A beloved, if juvenile, TV series stumbles in its transition to the big screen
Dir. Dominic Brigstocke. UK. 2019. 93 mins
The British are revolting, in every sense of the word. This shouldn’t come as much of a surprise to anyone familiar with ’Horrible Histories’. The books and the television series, preoccupied with gross out grotesque, toilet humour and the grubby little secrets of the past, would hardly pass up on a chance to explore the more unsavoury details of British history, circa 54 AD. But a formula which was complemented by the skit-based format of the TV show sits less comfortably within the more linear, extended narrative structure of the film. There’s a more fundamental problem however: the film’s humour crosses the line from mischievous to puerile, the gag rate is sparse and the songs are instruments of historical torture.
An awkwardly judged transition from small screen to cinema
Irreverent, ribald and cheerfully committed to rummaging around in the latrines of the past for strange but true nuggets of information, the ’Horrible Histories’ books by Terry Deary translated into a highly enjoyable television show. Such is the enduring popularity of this factual but toilet humour-obsessed property that the film should figure prominently on the summer holiday to do lists of parents of primary school age kids. But despite the involvement of many of the core behind the camera team of the TV series (writers/producers Caroline Norris and Giles Pilbrow, director Dominic Brigstocke), the film lacks much of the anarchic appeal of its television incarnation. It may struggle to earn audiences outside of its existing fan base.
The film focuses on a single period which takes in the death of the emperor Claudius (Derek Jacobi reprises the role he first played in the prestigous BBC series in 1976), the tussle for power between Nero (Craig Roberts) and his mother Agrippina (Kim Cattrall) and, over in Britain, the uprising of Iceni tribe led by Boudicca (Kate Nash). But the core characters are fictitious. Atti (Sebastian Croft) is a Roman teenager with a sharp strategic mind. Unfortunately, after he sells fake gladiator sweat (actually horse wee) which ends up all over the Emperor Nero, Atti finds himself facing the worst punishment imaginable: exile to the dampest, furthest reaches of the empire, to Britain.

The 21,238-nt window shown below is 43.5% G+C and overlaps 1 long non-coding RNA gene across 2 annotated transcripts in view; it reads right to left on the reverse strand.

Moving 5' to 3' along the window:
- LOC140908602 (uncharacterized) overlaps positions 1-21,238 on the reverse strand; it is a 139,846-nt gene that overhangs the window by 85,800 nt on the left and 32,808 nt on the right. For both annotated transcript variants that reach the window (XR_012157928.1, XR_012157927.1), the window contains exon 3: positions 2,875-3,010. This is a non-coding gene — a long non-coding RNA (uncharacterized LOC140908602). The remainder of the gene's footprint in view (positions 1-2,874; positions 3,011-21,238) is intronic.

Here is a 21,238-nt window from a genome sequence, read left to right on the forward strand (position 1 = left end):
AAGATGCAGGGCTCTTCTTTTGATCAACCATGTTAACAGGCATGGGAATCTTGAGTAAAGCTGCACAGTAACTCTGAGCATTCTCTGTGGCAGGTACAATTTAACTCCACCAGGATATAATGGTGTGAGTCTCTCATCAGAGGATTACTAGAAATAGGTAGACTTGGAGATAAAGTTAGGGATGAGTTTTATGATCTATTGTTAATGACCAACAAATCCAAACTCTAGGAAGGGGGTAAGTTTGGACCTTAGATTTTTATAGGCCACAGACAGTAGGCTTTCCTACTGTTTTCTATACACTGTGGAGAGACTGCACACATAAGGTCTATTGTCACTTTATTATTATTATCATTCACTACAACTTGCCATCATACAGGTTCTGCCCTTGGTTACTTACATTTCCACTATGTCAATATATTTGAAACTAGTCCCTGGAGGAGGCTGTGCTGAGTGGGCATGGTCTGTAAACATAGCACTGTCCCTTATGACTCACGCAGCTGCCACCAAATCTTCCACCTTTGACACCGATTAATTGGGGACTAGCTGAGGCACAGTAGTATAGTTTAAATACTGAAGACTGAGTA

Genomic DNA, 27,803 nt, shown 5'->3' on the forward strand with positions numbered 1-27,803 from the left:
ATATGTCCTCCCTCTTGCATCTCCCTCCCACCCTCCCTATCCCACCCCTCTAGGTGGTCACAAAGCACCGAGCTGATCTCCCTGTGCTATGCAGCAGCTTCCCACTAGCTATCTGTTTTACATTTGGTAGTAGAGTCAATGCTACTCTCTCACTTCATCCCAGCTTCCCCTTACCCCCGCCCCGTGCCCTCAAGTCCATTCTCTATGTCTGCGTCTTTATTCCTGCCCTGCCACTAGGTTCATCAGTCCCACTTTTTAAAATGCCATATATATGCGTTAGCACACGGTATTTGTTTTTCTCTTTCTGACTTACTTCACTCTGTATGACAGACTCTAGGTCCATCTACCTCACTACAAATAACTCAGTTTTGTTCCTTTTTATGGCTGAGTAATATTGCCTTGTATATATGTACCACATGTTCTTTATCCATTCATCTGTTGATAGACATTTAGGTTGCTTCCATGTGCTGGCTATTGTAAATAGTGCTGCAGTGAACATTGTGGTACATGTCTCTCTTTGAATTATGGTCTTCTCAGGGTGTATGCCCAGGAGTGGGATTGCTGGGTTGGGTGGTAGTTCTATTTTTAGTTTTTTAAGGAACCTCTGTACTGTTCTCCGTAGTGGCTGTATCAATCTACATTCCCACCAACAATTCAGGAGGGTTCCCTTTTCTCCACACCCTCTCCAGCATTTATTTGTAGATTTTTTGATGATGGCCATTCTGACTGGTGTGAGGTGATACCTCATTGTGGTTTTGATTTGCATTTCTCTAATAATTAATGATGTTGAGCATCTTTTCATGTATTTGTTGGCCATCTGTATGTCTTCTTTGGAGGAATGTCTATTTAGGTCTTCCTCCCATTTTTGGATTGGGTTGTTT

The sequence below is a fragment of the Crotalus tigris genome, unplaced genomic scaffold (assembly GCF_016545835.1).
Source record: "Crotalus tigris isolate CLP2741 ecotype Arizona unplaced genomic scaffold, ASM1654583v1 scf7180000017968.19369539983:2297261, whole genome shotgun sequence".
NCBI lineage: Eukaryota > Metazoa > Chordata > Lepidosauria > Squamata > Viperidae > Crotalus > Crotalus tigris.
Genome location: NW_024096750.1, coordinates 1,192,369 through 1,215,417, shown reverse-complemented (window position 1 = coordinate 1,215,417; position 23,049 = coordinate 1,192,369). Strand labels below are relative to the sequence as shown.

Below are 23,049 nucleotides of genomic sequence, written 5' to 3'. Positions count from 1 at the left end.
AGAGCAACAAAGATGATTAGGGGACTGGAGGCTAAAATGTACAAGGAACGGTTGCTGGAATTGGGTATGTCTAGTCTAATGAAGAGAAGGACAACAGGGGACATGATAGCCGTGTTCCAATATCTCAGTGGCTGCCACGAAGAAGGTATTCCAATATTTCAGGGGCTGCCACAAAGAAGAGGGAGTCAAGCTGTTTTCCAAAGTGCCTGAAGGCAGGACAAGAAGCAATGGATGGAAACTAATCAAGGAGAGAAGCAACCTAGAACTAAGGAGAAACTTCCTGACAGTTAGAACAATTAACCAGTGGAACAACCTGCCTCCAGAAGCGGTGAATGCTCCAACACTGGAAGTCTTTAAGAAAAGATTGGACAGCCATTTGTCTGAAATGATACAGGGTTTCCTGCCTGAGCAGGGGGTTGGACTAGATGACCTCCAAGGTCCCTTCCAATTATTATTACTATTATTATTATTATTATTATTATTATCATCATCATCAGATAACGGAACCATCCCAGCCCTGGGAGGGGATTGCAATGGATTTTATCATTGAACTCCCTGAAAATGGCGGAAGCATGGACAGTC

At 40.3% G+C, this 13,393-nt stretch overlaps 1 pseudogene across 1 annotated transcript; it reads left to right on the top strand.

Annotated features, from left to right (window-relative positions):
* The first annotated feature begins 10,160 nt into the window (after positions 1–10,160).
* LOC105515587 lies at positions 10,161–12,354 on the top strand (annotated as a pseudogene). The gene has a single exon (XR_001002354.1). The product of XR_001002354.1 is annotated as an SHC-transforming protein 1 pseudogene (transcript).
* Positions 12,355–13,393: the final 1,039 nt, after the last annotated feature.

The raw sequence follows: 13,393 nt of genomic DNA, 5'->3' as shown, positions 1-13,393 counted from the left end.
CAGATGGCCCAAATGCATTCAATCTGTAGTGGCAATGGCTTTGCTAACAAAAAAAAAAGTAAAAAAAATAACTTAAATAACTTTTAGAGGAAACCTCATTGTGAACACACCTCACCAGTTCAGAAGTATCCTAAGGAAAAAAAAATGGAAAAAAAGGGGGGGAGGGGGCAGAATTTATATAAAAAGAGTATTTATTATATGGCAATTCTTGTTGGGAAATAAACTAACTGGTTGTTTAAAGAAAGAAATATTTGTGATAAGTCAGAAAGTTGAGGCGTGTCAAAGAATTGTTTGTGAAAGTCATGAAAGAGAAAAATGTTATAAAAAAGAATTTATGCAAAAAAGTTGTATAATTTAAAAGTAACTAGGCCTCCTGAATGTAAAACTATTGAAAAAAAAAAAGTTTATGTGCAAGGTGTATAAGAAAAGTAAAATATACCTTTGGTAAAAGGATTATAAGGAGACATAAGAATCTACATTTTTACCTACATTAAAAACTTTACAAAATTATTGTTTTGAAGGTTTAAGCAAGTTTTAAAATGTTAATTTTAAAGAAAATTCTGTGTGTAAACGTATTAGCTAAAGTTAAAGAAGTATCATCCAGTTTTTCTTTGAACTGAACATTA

Meanwhile, over in Britain, the Celts are restive. And none more so than Orla (Emilia Jones), the feisty daughter of an overprotective Celtic chieftain (Nick Frost) who is firm in his belief that she is far too young to have a sword, not to mention to deploy it in battle against the Romans. Orla rather forces the issue when she turns up at the family hut with a prisoner in tow – a young Roman centurion named Atti. Somewhat predictably, the two youngsters from opposite sides of the conflict reach a mutual respect and understanding. The horrible historical aspects feel a little sidelined by a bland fictional story.
It’s an awkwardly judged transition from small screen to cinema. Gone is the conversational element – the fourth-wall breaking bantering rat is relegated to bookending sections at the opening and close. The onscreen text boxes are also retired in favour of a more conventional approach to storytelling. But there’s nothing notably cinematic added into the mix. The slightly ropey musical numbers remain; the film still has the look of a mid-budget kids’ television show. Ultimately, this picture is an inglorious footnote in the history of one of the most deservedly successful factual children’s properties of recent years.
Production company: Altitude Films, Citrus Films, Stavingoh Films
International sales: Altitude Film Sales email@example.com
Producers: Will Clarke, Caroline Norris
Screenplay: Caroline Norris, Giles Pilbrow, Jessica Swale
Cinematography: John Sorapure
Editor: Nigel Williams
Production design: Heather Gibson
Main cast: Emilia Jones, Craig Roberts, Sebastian Croft, Kate Nash, Kim Cattrall, Nick Frost, Sanjeev Bhaskar, Lee Mack, Alex Mcqueen, Alexander Armstrong, Warwick Davis, Rupert Graves